— On Wednesday, several heavily trafficked websites “blacked out” for at least 12 hours, as they manned the breach to protect the most-prized asset of the Internet - the free and open exchange of ideas and content.
Google, Wikipedia, WordPress, Reddit, Mozilla and thousands of other domains big and small joined in an open protest of the U.S. House's Stop Online Piracy Act (SOPA) and the U.S. Senate's Protect IP Act (PIPA), which will allow copyright protection agencies to make websites and internet service providers that host copyrighted content a target for censoring and/or removal.
Google's iconic logo had a flat, black bar slapped across it and a link urging visitors to "Tell Congress: 'Please don't censor the web,'" Wikipedia's darkened placeholder page read, "Imagine a world without free knowledge."
So why all the controversy? Copyright watchdog groups such as the Motion Picture Association of America (MPAA) and the Recording Industry Association of America (RIAA) argue that content publishers have a right to defend the salability of their copyrights. However, critics of the legislation claim it will undermine the foundation of the Internet itself.
Syracuse University’s School of Information Studies, cited as the biggest entry point for prospective students, is a confirmed SOPA opposer and has turned off its “iSchool” academic homepage as well as its related blog, “Information Space.”
Grad student and Information Space contributor Isaac Budmen said he fears SOPA could derail the promise and potential of a global society connected by the Internet.
“I think we're moving towards an age of open-source innovation and it's making better products and bringing together better technology and better ideas. Really, SOPA would be a killer,” Budmen said.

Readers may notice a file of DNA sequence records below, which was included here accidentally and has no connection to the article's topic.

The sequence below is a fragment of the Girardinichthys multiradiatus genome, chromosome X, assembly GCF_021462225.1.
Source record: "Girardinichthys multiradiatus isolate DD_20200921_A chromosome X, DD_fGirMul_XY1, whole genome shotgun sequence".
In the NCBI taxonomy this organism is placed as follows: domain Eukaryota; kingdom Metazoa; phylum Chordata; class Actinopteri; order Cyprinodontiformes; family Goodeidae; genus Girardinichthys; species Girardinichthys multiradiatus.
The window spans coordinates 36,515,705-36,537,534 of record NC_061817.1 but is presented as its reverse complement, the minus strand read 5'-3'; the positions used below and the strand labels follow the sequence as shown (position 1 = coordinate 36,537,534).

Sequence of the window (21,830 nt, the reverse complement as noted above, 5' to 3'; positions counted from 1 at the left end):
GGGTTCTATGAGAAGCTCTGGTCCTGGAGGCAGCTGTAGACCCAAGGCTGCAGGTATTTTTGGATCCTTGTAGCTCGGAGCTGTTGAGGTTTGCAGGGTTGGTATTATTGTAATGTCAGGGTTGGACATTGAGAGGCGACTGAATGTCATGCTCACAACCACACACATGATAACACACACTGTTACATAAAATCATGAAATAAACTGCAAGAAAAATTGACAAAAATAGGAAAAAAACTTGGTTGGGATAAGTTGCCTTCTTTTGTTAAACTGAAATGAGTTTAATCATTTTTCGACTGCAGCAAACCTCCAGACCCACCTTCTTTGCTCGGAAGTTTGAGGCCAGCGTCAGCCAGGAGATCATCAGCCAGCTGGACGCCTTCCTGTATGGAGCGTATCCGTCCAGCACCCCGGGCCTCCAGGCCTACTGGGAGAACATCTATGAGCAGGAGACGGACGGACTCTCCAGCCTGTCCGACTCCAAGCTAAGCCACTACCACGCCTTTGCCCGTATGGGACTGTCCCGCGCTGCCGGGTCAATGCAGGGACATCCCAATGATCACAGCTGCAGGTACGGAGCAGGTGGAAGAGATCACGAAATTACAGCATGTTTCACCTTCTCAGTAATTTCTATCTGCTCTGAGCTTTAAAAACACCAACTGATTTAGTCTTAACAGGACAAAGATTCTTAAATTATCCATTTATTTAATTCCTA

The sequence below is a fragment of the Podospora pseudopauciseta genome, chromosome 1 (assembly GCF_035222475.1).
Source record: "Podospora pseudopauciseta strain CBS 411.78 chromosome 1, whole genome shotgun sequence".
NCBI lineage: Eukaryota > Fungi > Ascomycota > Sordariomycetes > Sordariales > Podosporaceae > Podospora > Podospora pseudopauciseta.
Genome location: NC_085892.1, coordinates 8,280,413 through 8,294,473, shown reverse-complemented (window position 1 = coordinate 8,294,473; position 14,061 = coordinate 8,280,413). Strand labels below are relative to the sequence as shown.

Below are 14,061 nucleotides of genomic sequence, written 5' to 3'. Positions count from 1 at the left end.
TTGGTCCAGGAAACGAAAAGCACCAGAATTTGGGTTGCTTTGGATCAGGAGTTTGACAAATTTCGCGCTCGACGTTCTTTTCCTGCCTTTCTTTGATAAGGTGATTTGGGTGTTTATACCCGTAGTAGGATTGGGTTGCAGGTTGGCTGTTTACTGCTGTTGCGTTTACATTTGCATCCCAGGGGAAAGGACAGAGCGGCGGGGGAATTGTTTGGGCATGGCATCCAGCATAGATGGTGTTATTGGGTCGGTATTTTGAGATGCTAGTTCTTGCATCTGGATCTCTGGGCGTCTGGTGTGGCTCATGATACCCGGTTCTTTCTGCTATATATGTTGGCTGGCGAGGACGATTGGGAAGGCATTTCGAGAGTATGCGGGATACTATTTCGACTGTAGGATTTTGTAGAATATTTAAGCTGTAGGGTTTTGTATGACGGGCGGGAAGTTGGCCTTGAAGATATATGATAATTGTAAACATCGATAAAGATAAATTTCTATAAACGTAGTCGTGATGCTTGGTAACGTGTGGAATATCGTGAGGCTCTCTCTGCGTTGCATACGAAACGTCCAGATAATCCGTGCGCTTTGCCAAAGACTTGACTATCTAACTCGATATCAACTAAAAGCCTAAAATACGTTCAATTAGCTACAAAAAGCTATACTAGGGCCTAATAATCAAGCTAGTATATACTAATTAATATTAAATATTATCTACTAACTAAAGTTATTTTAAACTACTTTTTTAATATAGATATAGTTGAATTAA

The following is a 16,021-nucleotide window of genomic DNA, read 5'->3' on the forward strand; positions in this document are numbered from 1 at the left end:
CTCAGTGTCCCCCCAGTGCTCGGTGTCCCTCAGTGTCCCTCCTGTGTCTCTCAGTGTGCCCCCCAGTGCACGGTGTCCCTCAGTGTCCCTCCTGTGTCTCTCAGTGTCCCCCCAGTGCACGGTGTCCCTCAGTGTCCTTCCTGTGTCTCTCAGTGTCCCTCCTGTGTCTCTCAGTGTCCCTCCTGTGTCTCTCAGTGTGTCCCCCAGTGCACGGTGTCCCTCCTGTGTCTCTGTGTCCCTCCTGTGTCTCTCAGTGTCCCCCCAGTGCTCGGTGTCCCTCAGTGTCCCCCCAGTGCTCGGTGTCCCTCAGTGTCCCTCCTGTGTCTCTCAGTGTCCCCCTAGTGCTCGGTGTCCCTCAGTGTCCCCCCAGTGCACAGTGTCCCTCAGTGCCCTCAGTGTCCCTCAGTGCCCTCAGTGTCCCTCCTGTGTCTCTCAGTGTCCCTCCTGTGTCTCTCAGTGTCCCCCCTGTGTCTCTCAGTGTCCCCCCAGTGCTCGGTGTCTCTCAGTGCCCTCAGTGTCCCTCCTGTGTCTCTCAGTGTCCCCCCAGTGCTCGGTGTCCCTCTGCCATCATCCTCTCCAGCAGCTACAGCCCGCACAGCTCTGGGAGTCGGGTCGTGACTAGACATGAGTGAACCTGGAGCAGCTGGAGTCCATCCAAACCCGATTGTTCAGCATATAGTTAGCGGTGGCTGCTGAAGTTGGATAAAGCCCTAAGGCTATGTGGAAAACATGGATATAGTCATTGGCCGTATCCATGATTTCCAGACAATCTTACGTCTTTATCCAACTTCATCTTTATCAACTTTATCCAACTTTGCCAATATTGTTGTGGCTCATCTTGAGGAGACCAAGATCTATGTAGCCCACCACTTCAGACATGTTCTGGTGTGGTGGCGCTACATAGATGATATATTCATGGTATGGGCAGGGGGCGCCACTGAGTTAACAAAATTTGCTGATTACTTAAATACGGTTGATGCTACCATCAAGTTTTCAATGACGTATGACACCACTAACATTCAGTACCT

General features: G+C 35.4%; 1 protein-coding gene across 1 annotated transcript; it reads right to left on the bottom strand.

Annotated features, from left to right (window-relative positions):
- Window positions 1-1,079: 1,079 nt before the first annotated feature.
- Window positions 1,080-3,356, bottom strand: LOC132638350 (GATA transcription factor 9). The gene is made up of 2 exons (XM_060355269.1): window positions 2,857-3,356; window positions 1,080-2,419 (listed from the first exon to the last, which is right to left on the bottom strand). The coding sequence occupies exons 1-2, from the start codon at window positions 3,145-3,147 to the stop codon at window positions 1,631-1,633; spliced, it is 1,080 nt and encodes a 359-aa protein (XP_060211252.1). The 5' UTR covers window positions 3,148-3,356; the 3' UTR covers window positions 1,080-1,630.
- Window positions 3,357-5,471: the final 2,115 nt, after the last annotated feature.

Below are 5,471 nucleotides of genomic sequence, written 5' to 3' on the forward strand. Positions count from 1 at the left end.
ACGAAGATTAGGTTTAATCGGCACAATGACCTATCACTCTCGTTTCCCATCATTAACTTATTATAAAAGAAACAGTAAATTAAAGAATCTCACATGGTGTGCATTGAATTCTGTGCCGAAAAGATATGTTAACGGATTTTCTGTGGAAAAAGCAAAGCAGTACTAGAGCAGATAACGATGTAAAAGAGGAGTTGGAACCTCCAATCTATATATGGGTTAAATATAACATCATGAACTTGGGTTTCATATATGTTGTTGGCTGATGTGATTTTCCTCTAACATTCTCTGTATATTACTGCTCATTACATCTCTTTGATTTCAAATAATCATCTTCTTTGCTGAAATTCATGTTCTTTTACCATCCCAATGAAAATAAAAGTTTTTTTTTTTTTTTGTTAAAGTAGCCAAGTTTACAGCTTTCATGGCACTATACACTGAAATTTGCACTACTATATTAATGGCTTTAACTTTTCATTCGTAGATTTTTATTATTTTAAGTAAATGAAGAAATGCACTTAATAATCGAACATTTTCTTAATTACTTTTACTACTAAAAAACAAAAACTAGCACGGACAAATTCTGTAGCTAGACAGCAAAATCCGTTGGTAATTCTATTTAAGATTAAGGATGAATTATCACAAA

In short, the two laws in question - considered to be nearly identical by legal analysts - would allow corporations to file complaints against copyright-infringing websites that could result in lawsuits, blocking of funds or an unceremonial shutdown.
Did you record your 3-year old singing a Katy Perry song and post it to YouTube? SOPA says you’re edging in on Capitol Records’ profits, regardless of the tot’s charisma. Violations like these could land websites like YouTube - which will be made responsible for users’ actions - in hot water.
Just one "bad" link that points to copyrighted content is grounds for legal intervention, forcing websites and Internet service providers like Atlantic Broadband and Comcast - a verified SOPA supporter - to pull double-duty: providing the Internet to millions then monitoring how those customers use it.
Content sites such as Reddit.com, which joined with Wikipedia and thousands of other websites in "blacking out" for the day, dread a mass-hampering of user creativity under these new regulations. What constitutes a "bad" link can have a different interpretation depending on the judge or jury that hears a particular infringement case.
“(Fighting SOPA) is important for a number of reasons,” said Budmen.
“Particularly for our generation and the millenials as a whole - we've been brought up with this idea of free, open-source sharing. I'm not condoning the use of a (peer-to-peer file-sharing service like) Napster or Limewire. I do believe the most original content comes from file-sharing. I think if SOPA is passed, we lose that potential to push technology and future information sharing and learning to the next level.”